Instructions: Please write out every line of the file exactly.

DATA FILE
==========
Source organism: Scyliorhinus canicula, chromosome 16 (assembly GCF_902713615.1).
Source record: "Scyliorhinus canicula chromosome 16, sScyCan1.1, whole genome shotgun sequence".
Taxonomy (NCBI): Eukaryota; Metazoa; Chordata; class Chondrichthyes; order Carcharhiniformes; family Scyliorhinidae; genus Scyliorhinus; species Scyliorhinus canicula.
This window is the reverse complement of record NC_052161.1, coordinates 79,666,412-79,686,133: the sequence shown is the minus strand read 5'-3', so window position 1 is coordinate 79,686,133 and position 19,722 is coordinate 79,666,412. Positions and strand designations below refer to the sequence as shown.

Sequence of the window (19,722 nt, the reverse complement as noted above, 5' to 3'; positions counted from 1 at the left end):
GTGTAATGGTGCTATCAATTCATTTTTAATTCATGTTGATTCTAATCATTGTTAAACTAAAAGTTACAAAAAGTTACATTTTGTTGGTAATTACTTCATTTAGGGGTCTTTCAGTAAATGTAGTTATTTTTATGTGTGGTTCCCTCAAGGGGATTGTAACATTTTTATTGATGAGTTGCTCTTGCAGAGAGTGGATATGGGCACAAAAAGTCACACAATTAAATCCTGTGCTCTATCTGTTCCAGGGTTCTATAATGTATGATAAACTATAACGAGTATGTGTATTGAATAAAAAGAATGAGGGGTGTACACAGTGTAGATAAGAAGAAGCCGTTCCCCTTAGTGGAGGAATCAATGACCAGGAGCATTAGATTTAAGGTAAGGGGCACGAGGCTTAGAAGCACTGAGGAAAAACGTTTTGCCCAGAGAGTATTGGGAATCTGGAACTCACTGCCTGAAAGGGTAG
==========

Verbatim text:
Source organism: Scyliorhinus canicula, chromosome 16 (assembly GCF_902713615.1).
Source record: "Scyliorhinus canicula chromosome 16, sScyCan1.1, whole genome shotgun sequence".
Taxonomy (NCBI): Eukaryota; Metazoa; Chordata; class Chondrichthyes; order Carcharhiniformes; family Scyliorhinidae; genus Scyliorhinus; species Scyliorhinus canicula.
This window is the reverse complement of record NC_052161.1, coordinates 79,666,412-79,686,133: the sequence shown is the minus strand read 5'-3', so window position 1 is coordinate 79,686,133 and position 19,722 is coordinate 79,666,412. Positions and strand designations below refer to the sequence as shown.

Sequence of the window (19,722 nt, the reverse complement as noted above, 5' to 3'; positions counted from 1 at the left end):
GTGTAATGGTGCTATCAATTCATTTTTAATTCATGTTGATTCTAATCATTGTTAAACTAAAAGTTACAAAAAGTTACATTTTGTTGGTAATTACTTCATTTAGGGGTCTTTCAGTAAATGTAGTTATTTTTATGTGTGGTTCCCTCAAGGGGATTGTAACATTTTTATTGATGAGTTGCTCTTGCAGAGAGTGGATATGGGCACAAAAAGTCACACAATTAAATCCTGTGCTCTATCTGTTCCAGGGTTCTATAATGTATGATAAACTATAACGAGTATGTGTATTGAATAAAAAGAATGAGGGGTGTACACAGTGTAGATAAGAAGAAGCCGTTCCCCTTAGTGGAGGAATCAATGACCAGGAGCATTAGATTTAAGGTAAGGGGCACGAGGCTTAGAAGCACTGAGGAAAAACGTTTTGCCCAGAGAGTATTGGGAATCTGGAACTCACTGCCTGAAAGGGTAG